It’s priceless not just because of the aforementioned cognitive advantages or the obvious business perspectives it offers, it’s priceless because it helps unlocking the mind from the jail of narrowness. A child who’s being exposed to several languages is –by definition– exposed to several cultures, i.e. several conceptual interpretations of reality. This means an adult that’ll be less hasty to fall into the traps of being judgmental about what they don’t understand. And even though proof by anecdote isn’t proof at all, there’s a very personal experience I’d like to share with y’all here: it’s about my own, beloved son. When he first came to India after spending the first 10 years of his life speaking only German in Germany, he couldn’t find enough words to condemn his new home or, truth be told, every possible thing that existed outside of his very little familiar world. In the course of the last 2 years he has become a near-fluent English speaker and he’s shared his school time with kids from all over the planet. You should see how he’s grown away from prejudice unto such a curious, eager to learn individual.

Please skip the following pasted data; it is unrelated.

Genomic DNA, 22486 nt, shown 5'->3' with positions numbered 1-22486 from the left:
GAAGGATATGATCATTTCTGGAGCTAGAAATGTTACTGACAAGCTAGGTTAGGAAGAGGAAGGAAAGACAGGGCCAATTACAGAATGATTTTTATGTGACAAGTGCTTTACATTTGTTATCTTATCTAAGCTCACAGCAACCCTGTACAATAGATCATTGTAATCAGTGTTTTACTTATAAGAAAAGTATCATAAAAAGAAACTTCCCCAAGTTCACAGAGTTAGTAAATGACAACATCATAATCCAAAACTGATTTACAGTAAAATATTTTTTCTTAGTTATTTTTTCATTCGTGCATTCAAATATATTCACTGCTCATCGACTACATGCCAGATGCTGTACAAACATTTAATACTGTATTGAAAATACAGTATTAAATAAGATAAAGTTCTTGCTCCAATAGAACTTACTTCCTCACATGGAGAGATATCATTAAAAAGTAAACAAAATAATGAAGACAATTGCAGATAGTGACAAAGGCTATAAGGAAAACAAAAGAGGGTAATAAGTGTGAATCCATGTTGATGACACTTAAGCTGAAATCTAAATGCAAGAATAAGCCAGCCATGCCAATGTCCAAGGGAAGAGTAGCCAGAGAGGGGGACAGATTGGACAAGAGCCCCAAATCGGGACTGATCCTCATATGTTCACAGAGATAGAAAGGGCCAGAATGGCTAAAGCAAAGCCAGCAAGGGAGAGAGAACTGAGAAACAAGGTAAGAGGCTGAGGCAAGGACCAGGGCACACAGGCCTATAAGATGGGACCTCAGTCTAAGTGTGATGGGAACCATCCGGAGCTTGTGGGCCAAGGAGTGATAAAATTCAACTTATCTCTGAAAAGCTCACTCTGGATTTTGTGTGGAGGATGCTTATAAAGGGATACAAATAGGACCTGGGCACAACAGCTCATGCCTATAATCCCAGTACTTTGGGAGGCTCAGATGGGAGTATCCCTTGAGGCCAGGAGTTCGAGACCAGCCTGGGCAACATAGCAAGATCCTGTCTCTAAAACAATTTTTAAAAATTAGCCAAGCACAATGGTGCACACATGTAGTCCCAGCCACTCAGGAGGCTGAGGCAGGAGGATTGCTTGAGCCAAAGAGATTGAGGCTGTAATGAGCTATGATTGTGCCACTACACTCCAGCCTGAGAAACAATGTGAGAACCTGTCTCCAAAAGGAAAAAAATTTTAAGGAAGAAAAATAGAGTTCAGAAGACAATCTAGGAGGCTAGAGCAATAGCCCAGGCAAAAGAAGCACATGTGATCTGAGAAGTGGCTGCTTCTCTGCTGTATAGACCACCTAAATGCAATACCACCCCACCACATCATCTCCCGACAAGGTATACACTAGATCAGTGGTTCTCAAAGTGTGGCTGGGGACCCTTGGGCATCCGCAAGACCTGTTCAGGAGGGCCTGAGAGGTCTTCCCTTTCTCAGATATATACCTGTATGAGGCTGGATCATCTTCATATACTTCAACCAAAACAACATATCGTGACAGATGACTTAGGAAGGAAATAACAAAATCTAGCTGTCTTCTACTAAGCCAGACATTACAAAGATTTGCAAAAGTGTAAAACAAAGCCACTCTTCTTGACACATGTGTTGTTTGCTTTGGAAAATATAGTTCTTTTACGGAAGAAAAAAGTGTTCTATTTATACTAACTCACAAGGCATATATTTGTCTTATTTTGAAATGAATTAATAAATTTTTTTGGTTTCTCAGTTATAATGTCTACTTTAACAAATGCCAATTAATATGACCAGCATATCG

In the end he was not living with an Indian foster family and despite my knowledge of the world I was still his German father speaking German to him at home, so for what it’s worth, my take is that he owes a lot of this new “mentality” to the fact that his brain’s had to absorb a new way to “speak the world” as well as being around kids whose perceptions of it radically differed from his on some accounts – kids he had to fraternize with nonetheless, and find way to befriend despite language and cultural barriers.

The way a second language has penetrated his mind and changed him for the best and forever, this is something that German public schools –despite their numerous qualities– couldn’t have allowed, this is something only a bilingual school could allow. And you know what? Now he’s learning French as well. If nothing else, I’m pretty sure this will help him improve his table manners! ☺
They say many drops make a river. Well, the more drops the better when it comes to the river that’s our children’s minds!

Click the below picture and check the video about Bilingualism.